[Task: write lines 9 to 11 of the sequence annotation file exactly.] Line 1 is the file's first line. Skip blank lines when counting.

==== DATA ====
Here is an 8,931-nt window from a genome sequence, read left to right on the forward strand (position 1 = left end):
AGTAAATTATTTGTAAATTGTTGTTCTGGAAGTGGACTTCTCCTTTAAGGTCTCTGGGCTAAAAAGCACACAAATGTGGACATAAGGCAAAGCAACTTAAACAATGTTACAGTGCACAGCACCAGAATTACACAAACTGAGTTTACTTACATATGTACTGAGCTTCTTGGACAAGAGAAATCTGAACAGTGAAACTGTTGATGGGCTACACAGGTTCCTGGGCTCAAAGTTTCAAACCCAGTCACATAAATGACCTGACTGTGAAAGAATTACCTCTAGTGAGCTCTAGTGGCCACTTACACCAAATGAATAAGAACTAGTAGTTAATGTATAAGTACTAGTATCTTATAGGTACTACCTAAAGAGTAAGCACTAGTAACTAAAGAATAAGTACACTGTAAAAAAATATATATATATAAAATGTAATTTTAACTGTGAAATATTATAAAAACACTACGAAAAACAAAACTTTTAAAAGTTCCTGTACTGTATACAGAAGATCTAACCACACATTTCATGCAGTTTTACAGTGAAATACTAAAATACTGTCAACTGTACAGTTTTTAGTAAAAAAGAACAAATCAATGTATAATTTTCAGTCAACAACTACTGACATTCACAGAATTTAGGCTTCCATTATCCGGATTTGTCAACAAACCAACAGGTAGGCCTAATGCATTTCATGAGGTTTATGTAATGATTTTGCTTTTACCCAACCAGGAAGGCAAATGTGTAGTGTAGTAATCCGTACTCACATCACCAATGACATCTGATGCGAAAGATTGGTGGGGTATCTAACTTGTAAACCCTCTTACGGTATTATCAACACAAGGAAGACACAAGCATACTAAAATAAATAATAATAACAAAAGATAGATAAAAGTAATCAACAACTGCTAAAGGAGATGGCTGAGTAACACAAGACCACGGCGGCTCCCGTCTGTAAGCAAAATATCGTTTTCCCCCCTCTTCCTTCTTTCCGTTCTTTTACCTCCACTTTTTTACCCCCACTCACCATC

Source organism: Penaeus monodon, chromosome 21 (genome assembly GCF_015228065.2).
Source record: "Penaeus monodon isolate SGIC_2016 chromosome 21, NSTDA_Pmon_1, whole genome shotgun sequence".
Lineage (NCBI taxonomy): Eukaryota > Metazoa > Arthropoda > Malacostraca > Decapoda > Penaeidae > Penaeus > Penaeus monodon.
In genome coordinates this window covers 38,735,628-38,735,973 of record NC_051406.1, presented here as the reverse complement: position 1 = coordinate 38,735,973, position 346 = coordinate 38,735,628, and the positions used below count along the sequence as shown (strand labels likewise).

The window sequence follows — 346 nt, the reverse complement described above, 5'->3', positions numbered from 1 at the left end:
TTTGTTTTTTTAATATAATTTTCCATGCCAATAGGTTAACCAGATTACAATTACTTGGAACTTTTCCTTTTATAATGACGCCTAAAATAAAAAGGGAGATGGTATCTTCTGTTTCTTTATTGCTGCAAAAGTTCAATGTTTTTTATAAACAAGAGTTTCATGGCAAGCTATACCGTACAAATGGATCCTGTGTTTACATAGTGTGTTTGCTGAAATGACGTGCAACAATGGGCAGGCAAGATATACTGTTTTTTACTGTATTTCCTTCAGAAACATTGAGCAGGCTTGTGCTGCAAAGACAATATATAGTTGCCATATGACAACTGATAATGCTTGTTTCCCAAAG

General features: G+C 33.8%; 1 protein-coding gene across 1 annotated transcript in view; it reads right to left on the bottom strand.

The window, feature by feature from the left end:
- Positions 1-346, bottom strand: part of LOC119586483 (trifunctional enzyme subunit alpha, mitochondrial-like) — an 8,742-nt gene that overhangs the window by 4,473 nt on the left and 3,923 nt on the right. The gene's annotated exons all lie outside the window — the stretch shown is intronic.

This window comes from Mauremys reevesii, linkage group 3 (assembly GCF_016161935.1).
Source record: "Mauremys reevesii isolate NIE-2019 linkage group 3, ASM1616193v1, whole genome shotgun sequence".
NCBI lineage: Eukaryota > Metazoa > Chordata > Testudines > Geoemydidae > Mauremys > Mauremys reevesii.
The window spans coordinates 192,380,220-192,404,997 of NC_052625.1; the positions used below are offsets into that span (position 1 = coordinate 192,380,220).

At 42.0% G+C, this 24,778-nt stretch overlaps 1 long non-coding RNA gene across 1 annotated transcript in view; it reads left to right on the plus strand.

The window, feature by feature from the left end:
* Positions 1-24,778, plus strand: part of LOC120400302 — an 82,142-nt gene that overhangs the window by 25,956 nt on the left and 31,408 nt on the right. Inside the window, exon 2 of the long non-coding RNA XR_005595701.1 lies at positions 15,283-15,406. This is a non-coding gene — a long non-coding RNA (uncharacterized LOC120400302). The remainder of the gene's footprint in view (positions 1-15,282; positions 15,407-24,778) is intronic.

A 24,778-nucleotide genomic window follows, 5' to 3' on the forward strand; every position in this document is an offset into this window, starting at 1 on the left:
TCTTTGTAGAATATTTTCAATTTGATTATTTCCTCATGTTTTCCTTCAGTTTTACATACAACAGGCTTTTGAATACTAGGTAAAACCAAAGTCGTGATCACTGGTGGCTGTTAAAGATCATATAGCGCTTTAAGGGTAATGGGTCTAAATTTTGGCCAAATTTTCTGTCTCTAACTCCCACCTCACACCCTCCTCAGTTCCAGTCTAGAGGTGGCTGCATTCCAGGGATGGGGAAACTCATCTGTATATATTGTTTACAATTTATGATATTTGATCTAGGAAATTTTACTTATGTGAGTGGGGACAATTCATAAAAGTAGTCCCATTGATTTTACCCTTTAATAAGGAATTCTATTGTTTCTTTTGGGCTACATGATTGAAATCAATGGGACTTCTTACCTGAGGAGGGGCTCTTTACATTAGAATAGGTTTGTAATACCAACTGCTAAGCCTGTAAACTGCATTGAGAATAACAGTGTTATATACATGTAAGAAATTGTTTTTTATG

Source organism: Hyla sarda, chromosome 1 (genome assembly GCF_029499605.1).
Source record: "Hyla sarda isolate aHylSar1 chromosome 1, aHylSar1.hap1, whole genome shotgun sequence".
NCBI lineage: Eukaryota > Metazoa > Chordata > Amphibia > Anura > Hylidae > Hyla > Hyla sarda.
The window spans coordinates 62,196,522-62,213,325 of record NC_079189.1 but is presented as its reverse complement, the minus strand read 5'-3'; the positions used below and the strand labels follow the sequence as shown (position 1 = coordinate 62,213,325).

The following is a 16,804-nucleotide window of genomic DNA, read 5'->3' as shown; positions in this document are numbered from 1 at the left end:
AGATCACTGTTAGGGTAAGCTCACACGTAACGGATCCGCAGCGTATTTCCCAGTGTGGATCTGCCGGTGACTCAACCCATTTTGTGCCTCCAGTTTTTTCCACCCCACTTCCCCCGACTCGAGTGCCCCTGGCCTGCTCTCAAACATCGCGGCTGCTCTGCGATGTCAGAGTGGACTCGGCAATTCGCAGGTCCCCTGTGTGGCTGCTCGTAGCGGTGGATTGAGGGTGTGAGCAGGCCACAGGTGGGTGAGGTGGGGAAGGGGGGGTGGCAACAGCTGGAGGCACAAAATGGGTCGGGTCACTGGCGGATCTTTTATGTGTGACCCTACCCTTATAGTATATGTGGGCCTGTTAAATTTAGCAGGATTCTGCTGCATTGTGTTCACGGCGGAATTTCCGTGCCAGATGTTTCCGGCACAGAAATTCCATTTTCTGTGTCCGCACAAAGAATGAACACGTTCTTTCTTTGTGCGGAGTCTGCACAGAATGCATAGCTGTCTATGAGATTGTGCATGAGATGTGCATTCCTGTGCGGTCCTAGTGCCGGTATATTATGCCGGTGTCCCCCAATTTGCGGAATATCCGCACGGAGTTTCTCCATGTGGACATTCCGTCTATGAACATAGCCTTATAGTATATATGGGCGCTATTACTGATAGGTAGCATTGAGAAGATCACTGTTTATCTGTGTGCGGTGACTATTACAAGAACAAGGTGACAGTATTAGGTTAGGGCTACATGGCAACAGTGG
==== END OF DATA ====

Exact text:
General features: G+C 33.8%; 1 protein-coding gene across 1 annotated transcript in view; it reads right to left on the bottom strand.

The window, feature by feature from the left end:
- Positions 1-346, bottom strand: part of LOC119586483 (trifunctional enzyme subunit alpha, mitochondrial-like) — an 8,742-nt gene that overhangs the window by 4,473 nt on the left and 3,923 nt on the right. The gene's annotated exons all lie outside the window — the stretch shown is intronic.